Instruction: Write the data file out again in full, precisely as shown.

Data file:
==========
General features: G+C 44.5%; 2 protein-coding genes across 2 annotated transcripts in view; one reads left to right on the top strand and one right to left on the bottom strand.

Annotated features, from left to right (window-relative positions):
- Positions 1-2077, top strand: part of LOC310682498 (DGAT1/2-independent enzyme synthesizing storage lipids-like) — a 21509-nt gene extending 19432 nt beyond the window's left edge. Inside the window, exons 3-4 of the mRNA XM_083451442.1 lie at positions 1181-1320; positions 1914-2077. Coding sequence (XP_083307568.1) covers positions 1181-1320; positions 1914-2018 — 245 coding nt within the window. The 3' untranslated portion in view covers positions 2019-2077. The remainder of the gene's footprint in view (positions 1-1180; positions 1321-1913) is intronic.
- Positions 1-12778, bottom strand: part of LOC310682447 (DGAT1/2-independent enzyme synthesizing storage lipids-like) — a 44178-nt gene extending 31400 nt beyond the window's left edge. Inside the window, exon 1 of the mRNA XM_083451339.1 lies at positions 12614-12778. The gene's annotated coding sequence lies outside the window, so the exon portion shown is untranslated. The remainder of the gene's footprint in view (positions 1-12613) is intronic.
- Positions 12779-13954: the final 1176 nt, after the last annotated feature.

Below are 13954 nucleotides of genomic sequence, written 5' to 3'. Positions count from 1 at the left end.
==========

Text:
General features: G+C 44.5%; 2 protein-coding genes across 2 annotated transcripts in view; one reads left to right on the top strand and one right to left on the bottom strand.

Annotated features, from left to right (window-relative positions):
- Positions 1-2077, top strand: part of LOC310682498 (DGAT1/2-independent enzyme synthesizing storage lipids-like) — a 21509-nt gene extending 19432 nt beyond the window's left edge. Inside the window, exons 3-4 of the mRNA XM_083451442.1 lie at positions 1181-1320; positions 1914-2077. Coding sequence (XP_083307568.1) covers positions 1181-1320; positions 1914-2018 — 245 coding nt within the window. The 3' untranslated portion in view covers positions 2019-2077. The remainder of the gene's footprint in view (positions 1-1180; positions 1321-1913) is intronic.
- Positions 1-12778, bottom strand: part of LOC310682447 (DGAT1/2-independent enzyme synthesizing storage lipids-like) — a 44178-nt gene extending 31400 nt beyond the window's left edge. Inside the window, exon 1 of the mRNA XM_083451339.1 lies at positions 12614-12778. The gene's annotated coding sequence lies outside the window, so the exon portion shown is untranslated. The remainder of the gene's footprint in view (positions 1-12613) is intronic.
- Positions 12779-13954: the final 1176 nt, after the last annotated feature.

Below are 13954 nucleotides of genomic sequence, written 5' to 3'. Positions count from 1 at the left end.